Also try using a device such as a waterpik, that is reusable and often recommended by dental professionals for more thorough cleaning than regular floss. This will significantly decrease the millions of little threads discarded each year.  Kids love playing with water, and this is a great way to get them to care for their teeth.  

Unlike what many of us would like to think, our waste doesn’t just get picked up and become safely discarded.  It often accumulates on the streets, or in enormous piles at landfills, and is carried into the oceans by wind and rain. Very often, it’s just dumped directly into the ocean.  

Plastic water bottles, bags, containers, and other discarded items, are choking our waterways and killing massive numbers of aquatic beings, who often die slowly by micro-plastic ingestion leading to starvation (they fill up with these, and get no actual food), or by strangulation.  


Consider this fact:  

Every day approximately 8 million pieces of plastic pollution find their way into our oceans. There may now be around 5.25 trillion macro and microplastic pieces floating in the open ocean. Weighing up to 269,000 tonnes. Plastics consistently make up 60 to 90% of all marine debris studied.  

REDUCE:  Buy only what you need, and use everything you buy.  


Use thrift shops, yard sales, neighborhood apps and other sources, to find lightly used clothing, blankets, tablecloths, cloth placemats, and a multitude of other items, rather than creating a market for new items.  

If you sew, or know someone who does, repair things whenever possible, instead of discarding.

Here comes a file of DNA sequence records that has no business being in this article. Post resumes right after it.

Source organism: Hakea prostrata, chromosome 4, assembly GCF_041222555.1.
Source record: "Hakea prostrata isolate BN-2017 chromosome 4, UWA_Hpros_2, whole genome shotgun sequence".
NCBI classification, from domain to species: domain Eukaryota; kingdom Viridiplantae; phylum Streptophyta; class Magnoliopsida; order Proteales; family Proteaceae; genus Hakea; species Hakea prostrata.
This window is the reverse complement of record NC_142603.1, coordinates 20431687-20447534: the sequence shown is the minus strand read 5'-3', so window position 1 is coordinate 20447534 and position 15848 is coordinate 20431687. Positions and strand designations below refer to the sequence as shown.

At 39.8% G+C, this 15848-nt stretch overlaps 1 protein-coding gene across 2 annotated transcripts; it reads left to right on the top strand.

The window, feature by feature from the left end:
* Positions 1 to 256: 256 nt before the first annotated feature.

Donate lightly used items to friends, relatives, veterans groups, women’s shelters, pet shelters, wildlife sanctuaries and other facilities.  Many organizations can utilize old blankets, sheets, towels and such that may otherwise end up in the trash.  

Use some of your old towels for cleaning rags.  

Use cloth napkins instead of paper.  

Although fabrics are generally more biodegradable than plastics, we can still greatly reduce waste and prevent unnecessary use of landfill space, by cutting back on what we discard.  

REDUCE:  Buy only what you need, and use everything you buy.  


As with clothing - Use thrift shops, yard sales, neighborhood apps and other sources, to find items you can use, rather than creating a market for new items.  

Whenever possible, buy items that use rechargeable batteries, solar chargers, electricity instead of batteries.  

Always check to see if something can be repaired, before running out and buying a replacement.  

Get warranties on any electronic products.  This will often give you the option of getting repairs, or refurbished replacements, instead of new items.  This option cuts back on both your expenses, and materials going into landfills. In many cases, electronics cannot be put into the trash or regular recycling because they contain toxic components.  Repair is often good way to get around the need for finding a place to  discard the entire item, often at a cost.  

Always keep an eye out for municipalities, schools and organizations hosting electronics recycling days.  Most townships have these at least semi-annually.  

For the items you can’t reuse, RECYCLE 

Not everything can be recycled, but many companies are coming up with creative ways to accept more materials for recycling, and put them to use.  This should always be the third option, with reduction and reuse coming before this, but recycling is still a good choice instead of just tossing things in the trash.  Check your local municipality for acceptable items, and also look at places like and local nonprofits, who may accept items that aren’t taken curbside.